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Rape in Kuwait

This is a very difficult post. Rape is a terrible subject. Coolfreak in his blog IheartKuwait wrote a heartbreaking post about a young woman raped recently in Kuwait, and I haven’t been able to stop thinking about it.

Rape has been the subject of several editorials in the Kuwait Times. Rape of children, abduction and rape of young women, abduction and rape of domestic servants, rape of domestics on the job site, abduction and rape of young men. . . rape is prominent DAILY in the crime column. Rape is epidemic in Kuwait, so common that people seem to think that there is nothing that can be done.

People can wring their hands. People can moan about how wrong it is. But what is being done for the victims of rape?

In California, volunteers put together rape crisis centers. At first, these centers were totally staffed and funded by volunteers and volunteer fund raising. The volunteers, with their own funds, established a 24 hour hotline, with an answering service, that rape victims could call and reach a rape counselor.

Counselors would accompany victims to the hospital, explain procedures, and explain the victim’s options. Counselors would help the victim on the long journey to feeling safe once again, and to feeling some remnant of control over their lives.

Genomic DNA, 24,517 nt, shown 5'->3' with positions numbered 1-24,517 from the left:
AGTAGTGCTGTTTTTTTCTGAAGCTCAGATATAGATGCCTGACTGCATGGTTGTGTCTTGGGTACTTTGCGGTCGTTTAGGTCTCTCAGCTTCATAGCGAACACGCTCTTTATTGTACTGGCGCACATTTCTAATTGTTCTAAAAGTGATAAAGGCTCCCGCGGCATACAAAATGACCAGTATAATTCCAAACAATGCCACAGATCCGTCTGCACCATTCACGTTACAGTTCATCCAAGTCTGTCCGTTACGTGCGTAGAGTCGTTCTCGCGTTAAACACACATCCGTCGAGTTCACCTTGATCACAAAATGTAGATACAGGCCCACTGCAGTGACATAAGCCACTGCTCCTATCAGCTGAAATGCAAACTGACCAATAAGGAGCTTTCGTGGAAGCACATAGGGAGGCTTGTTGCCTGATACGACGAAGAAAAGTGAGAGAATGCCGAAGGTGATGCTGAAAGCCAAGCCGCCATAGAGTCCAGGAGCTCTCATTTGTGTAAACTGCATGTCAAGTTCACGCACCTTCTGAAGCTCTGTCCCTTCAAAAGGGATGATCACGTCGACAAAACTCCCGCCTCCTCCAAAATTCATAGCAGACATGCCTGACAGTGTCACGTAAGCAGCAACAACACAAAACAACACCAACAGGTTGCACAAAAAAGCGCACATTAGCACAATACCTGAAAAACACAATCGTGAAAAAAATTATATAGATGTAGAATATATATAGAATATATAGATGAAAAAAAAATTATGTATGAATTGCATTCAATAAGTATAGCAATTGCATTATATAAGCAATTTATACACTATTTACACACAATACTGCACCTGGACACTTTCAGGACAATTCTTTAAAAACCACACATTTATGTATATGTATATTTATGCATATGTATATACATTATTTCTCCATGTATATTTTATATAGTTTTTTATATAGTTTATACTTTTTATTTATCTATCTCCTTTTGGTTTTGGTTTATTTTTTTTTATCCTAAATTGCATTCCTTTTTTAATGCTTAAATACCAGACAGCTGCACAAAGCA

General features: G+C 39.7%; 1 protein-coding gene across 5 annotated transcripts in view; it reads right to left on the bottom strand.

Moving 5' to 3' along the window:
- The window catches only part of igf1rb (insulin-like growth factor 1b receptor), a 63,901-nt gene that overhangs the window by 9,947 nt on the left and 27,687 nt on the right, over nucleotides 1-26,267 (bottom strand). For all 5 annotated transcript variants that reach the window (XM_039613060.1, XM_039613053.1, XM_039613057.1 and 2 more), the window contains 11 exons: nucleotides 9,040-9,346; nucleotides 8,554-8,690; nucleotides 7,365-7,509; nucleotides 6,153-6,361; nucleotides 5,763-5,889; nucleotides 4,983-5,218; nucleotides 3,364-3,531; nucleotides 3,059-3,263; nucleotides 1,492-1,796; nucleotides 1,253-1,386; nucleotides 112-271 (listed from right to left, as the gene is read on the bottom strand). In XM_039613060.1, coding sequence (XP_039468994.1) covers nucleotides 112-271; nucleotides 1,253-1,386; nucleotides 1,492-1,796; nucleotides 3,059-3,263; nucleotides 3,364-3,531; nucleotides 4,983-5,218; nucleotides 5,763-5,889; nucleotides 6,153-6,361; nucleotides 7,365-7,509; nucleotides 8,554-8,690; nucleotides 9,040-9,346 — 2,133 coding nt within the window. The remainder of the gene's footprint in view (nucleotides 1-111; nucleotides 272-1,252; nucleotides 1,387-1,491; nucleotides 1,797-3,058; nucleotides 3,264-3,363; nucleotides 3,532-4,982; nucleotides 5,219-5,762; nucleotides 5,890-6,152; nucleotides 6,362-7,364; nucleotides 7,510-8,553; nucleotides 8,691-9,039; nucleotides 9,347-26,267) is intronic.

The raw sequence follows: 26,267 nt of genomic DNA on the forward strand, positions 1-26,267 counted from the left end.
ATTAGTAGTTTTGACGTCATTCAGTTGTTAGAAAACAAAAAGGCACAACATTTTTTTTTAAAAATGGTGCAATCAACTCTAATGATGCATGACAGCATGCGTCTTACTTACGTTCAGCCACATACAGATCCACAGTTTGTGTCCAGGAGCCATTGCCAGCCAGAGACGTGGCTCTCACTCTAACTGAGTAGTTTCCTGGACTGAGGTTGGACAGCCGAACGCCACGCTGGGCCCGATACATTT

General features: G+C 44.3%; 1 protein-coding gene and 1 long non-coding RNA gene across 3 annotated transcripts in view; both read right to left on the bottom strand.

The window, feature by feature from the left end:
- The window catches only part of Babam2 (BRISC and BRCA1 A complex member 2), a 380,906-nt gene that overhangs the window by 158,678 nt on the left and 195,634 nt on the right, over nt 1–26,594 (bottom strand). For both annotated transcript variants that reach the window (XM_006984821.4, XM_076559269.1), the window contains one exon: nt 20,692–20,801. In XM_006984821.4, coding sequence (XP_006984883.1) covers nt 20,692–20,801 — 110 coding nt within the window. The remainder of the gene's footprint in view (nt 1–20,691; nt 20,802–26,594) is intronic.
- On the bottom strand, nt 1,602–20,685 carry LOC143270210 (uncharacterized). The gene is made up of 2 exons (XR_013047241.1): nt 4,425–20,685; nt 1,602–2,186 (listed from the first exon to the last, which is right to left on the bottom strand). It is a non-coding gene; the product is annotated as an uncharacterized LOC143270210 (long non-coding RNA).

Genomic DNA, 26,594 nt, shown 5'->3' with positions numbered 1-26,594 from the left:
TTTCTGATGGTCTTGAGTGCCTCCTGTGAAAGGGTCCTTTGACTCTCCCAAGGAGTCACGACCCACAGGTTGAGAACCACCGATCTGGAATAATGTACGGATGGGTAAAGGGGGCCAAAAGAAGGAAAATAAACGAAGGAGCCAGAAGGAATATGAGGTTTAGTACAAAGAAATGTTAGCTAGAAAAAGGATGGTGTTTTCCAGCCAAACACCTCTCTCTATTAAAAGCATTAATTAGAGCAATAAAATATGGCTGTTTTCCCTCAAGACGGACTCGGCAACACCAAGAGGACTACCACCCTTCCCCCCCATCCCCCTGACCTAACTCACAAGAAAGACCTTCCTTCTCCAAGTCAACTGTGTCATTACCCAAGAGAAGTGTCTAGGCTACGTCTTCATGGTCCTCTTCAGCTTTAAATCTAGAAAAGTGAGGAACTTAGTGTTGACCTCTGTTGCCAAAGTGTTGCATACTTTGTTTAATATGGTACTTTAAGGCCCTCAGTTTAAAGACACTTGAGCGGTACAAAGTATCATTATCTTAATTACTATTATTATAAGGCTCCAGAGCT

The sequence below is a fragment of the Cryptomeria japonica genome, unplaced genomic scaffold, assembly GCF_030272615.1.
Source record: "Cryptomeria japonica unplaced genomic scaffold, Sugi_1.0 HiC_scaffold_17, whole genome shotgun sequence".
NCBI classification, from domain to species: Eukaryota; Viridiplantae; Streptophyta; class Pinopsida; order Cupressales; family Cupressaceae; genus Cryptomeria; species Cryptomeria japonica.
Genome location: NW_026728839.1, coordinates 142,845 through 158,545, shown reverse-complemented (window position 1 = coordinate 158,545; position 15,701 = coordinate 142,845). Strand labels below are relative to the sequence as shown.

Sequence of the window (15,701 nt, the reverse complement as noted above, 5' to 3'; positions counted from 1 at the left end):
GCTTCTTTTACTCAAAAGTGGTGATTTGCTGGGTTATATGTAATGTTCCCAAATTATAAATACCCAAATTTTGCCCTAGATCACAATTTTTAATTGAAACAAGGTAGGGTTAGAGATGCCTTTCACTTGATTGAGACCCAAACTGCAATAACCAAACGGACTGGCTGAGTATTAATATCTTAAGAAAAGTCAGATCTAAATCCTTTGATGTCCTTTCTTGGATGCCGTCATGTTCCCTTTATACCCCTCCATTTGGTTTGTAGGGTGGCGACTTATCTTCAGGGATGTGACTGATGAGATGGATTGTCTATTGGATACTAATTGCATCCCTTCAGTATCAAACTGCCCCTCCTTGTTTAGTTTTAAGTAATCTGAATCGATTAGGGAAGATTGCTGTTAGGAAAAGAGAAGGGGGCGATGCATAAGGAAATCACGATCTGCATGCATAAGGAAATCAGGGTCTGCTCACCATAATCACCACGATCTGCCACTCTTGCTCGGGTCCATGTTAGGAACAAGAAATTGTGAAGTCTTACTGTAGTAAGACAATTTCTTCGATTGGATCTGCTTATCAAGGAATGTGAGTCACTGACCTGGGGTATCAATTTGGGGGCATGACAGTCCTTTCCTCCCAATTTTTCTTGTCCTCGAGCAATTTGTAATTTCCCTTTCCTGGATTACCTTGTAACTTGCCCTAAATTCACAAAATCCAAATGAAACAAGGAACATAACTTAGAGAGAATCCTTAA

Members of the rape crisis centers created education programs, and worked with both police and hospitals to establish procedures working with rape victims. Police were counselled on how to work with the traumatized victims, and police worked with the crisis workers to create new, enforceable laws against the rapists. It was the beginning of the victim advocacy program that is now common in most western countries. Most law enforcement agencies now have paid staff to work with crime victims en route to criminal procedings against the “perp” and subsequent counselling. Victims can testify at parole hearings against probation.

Rape is an outrage – against the individual, and against the community. Rape is less about sex than about power and humiliation. Have you noticed when serial rapists are caught, they turn out to be pathetic losers? They carry a huge burden of inadequacy combined with feelings of entitlement. The most appropriate penalty is their exposure through the court systems, and imprisonment, with those who, like themselves, think like predators.

But we must do what we can do to help the victims, to provide them with counselling and resources to speed their recovery. To create strong laws which protect the community by keeping the predators off the streets. To create procedures where evidence can be gathered and stored, and DNA samples compared so that offenders can be charged, and tried, and convicted.

Hats off, by the way, to the young man Coolfreak with the courage to first blog about this outrage. I find his blog brave and creative and refreshing and amusing and stimulating. Check it out.

December 19, 2006 Posted by | Blogging, ExPat Life, Family Issues, Kuwait, News, Social Issues, Uncategorized, Women's Issues | 11 Comments

   

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